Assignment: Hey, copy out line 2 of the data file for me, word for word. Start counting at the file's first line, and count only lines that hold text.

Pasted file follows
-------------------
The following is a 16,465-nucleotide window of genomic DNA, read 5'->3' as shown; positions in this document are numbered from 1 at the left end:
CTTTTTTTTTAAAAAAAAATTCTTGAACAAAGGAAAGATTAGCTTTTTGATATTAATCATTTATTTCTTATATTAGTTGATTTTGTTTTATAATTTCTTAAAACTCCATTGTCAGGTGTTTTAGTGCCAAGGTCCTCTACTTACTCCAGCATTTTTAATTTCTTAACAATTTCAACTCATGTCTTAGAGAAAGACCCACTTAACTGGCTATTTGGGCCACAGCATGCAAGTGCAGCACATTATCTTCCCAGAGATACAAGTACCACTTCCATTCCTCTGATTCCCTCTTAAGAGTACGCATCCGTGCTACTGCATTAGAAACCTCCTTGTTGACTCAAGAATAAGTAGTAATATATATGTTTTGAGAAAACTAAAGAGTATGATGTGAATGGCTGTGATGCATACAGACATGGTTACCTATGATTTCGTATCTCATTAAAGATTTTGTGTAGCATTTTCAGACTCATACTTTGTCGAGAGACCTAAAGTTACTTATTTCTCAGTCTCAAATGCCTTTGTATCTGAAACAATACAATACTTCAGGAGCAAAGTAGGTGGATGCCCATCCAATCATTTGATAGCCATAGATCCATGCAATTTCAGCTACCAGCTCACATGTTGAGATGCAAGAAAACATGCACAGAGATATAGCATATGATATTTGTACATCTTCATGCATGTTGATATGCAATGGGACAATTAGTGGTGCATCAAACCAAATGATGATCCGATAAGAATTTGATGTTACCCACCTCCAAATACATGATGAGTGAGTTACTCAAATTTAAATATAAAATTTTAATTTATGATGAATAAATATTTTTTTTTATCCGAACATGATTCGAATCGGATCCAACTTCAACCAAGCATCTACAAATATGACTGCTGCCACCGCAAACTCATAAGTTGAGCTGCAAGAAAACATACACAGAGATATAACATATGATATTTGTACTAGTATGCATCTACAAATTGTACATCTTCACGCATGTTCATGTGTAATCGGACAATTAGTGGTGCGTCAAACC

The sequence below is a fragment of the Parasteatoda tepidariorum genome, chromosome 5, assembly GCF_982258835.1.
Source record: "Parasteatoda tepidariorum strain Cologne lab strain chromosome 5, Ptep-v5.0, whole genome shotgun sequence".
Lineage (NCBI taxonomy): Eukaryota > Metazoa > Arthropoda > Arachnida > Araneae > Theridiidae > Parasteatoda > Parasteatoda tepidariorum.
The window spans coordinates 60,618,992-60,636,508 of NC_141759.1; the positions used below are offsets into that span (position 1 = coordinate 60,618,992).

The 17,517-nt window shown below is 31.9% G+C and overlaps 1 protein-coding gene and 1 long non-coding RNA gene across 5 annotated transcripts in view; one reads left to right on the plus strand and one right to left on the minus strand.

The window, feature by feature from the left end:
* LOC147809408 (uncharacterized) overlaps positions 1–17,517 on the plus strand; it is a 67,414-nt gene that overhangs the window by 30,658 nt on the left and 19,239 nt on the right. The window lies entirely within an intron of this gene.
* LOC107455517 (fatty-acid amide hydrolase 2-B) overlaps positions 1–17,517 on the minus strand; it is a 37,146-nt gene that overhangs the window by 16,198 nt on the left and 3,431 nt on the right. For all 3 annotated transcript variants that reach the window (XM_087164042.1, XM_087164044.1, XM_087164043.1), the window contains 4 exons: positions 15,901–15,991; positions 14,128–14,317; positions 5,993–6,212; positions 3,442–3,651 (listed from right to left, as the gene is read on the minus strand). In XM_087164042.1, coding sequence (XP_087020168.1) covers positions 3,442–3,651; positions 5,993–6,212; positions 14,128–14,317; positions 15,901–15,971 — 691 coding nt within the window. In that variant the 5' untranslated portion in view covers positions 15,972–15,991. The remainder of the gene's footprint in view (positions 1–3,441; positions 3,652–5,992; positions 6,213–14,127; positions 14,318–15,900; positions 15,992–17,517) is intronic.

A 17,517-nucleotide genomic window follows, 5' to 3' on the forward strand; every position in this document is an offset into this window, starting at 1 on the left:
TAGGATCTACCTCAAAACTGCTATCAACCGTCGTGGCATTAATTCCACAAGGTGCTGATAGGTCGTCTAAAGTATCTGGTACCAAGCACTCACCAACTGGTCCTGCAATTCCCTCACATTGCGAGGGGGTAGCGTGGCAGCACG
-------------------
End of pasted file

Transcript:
CTTTTTTTTTAAAAAAAAATTCTTGAACAAAGGAAAGATTAGCTTTTTGATATTAATCATTTATTTCTTATATTAGTTGATTTTGTTTTATAATTTCTTAAAACTCCATTGTCAGGTGTTTTAGTGCCAAGGTCCTCTACTTACTCCAGCATTTTTAATTTCTTAACAATTTCAACTCATGTCTTAGAGAAAGACCCACTTAACTGGCTATTTGGGCCACAGCATGCAAGTGCAGCACATTATCTTCCCAGAGATACAAGTACCACTTCCATTCCTCTGATTCCCTCTTAAGAGTACGCATCCGTGCTACTGCATTAGAAACCTCCTTGTTGACTCAAGAATAAGTAGTAATATATATGTTTTGAGAAAACTAAAGAGTATGATGTGAATGGCTGTGATGCATACAGACATGGTTACCTATGATTTCGTATCTCATTAAAGATTTTGTGTAGCATTTTCAGACTCATACTTTGTCGAGAGACCTAAAGTTACTTATTTCTCAGTCTCAAATGCCTTTGTATCTGAAACAATACAATACTTCAGGAGCAAAGTAGGTGGATGCCCATCCAATCATTTGATAGCCATAGATCCATGCAATTTCAGCTACCAGCTCACATGTTGAGATGCAAGAAAACATGCACAGAGATATAGCATATGATATTTGTACATCTTCATGCATGTTGATATGCAATGGGACAATTAGTGGTGCATCAAACCAAATGATGATCCGATAAGAATTTGATGTTACCCACCTCCAAATACATGATGAGTGAGTTACTCAAATTTAAATATAAAATTTTAATTTATGATGAATAAATATTTTTTTTTATCCGAACATGATTCGAATCGGATCCAACTTCAACCAAGCATCTACAAATATGACTGCTGCCACCGCAAACTCATAAGTTGAGCTGCAAGAAAACATACACAGAGATATAACATATGATATTTGTACTAGTATGCATCTACAAATTGTACATCTTCACGCATGTTCATGTGTAATCGGACAATTAGTGGTGCGTCAAACC